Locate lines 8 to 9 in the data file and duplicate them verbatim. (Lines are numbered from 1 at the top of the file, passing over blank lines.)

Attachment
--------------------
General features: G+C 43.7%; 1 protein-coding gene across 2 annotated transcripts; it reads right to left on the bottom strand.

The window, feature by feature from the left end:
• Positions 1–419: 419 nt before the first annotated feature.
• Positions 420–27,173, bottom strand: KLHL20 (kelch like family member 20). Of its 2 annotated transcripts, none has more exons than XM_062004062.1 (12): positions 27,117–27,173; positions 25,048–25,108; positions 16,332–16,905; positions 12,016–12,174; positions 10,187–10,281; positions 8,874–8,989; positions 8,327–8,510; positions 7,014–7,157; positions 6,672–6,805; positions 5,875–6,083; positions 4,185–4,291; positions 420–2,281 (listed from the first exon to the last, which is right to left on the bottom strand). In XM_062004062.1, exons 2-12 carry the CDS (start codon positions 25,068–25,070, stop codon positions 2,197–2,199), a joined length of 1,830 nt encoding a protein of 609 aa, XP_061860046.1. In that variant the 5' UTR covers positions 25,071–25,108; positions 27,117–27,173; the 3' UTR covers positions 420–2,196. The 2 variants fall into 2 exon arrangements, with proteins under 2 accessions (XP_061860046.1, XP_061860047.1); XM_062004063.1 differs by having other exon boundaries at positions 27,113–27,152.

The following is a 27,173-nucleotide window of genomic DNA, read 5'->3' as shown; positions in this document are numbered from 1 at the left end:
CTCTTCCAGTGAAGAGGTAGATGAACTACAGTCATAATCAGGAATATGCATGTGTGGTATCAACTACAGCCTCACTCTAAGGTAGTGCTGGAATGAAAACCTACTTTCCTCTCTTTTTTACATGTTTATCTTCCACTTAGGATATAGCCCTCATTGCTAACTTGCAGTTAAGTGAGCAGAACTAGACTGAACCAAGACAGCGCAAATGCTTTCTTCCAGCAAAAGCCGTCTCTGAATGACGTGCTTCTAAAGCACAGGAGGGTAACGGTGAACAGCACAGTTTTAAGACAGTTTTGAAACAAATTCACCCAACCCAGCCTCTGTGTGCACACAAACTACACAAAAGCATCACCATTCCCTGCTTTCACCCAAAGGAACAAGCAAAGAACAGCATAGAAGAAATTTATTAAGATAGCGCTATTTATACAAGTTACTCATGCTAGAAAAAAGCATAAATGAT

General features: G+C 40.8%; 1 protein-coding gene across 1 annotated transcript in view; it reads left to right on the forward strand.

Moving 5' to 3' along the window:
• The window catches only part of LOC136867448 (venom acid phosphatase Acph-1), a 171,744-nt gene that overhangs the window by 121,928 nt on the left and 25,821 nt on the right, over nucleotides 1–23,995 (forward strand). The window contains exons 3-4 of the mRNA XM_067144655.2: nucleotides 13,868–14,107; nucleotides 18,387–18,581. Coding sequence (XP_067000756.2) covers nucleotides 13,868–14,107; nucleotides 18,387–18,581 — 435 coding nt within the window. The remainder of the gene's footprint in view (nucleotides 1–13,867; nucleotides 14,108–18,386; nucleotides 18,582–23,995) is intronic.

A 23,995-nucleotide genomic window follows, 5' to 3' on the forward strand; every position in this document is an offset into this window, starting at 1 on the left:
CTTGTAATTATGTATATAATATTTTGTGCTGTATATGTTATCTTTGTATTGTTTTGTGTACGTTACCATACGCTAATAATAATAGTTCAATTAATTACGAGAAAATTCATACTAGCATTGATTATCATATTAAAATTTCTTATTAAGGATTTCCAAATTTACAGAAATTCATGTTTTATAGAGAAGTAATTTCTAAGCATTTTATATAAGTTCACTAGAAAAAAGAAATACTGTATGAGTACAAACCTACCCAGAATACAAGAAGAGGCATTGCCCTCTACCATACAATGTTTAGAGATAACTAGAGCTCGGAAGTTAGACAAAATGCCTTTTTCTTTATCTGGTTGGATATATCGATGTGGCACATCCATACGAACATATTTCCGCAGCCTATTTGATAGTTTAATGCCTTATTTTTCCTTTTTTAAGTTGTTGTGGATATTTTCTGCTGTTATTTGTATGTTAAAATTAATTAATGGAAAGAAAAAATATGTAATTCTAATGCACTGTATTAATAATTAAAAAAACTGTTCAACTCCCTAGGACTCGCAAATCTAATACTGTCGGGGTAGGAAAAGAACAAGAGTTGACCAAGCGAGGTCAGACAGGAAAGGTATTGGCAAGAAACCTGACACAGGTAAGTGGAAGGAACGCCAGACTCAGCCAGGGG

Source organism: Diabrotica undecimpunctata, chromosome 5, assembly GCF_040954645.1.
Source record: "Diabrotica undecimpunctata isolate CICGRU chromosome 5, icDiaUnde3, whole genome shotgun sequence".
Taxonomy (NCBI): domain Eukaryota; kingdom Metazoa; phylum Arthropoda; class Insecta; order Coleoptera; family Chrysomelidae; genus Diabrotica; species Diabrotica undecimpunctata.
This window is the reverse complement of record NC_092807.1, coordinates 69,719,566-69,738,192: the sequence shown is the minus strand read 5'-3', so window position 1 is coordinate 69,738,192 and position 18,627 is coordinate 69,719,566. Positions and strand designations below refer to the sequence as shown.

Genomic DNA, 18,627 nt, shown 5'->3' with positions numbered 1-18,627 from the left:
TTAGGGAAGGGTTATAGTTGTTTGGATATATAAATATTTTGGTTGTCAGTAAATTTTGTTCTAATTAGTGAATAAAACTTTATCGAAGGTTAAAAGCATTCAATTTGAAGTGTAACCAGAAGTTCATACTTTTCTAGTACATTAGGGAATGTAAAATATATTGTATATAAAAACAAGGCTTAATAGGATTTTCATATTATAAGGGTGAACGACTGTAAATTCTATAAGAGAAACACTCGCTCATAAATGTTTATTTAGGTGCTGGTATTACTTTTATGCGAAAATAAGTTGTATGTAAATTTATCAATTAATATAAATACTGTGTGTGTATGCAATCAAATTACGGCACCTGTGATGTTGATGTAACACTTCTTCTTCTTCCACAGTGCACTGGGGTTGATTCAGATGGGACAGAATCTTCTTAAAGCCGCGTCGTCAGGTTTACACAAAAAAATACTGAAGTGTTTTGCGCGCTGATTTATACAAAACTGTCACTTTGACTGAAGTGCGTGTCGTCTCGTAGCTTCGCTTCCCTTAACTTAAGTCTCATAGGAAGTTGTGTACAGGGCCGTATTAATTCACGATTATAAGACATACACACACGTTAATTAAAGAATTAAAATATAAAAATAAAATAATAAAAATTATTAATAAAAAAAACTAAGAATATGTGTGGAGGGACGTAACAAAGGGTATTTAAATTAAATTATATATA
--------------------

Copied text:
Moving 5' to 3' along the window:
• The window catches only part of LOC136867448 (venom acid phosphatase Acph-1), a 171,744-nt gene that overhangs the window by 121,928 nt on the left and 25,821 nt on the right, over nucleotides 1–23,995 (forward strand). The window contains exons 3-4 of the mRNA XM_067144655.2: nucleotides 13,868–14,107; nucleotides 18,387–18,581. Coding sequence (XP_067000756.2) covers nucleotides 13,868–14,107; nucleotides 18,387–18,581 — 435 coding nt within the window. The remainder of the gene's footprint in view (nucleotides 1–13,867; nucleotides 14,108–18,386; nucleotides 18,582–23,995) is intronic.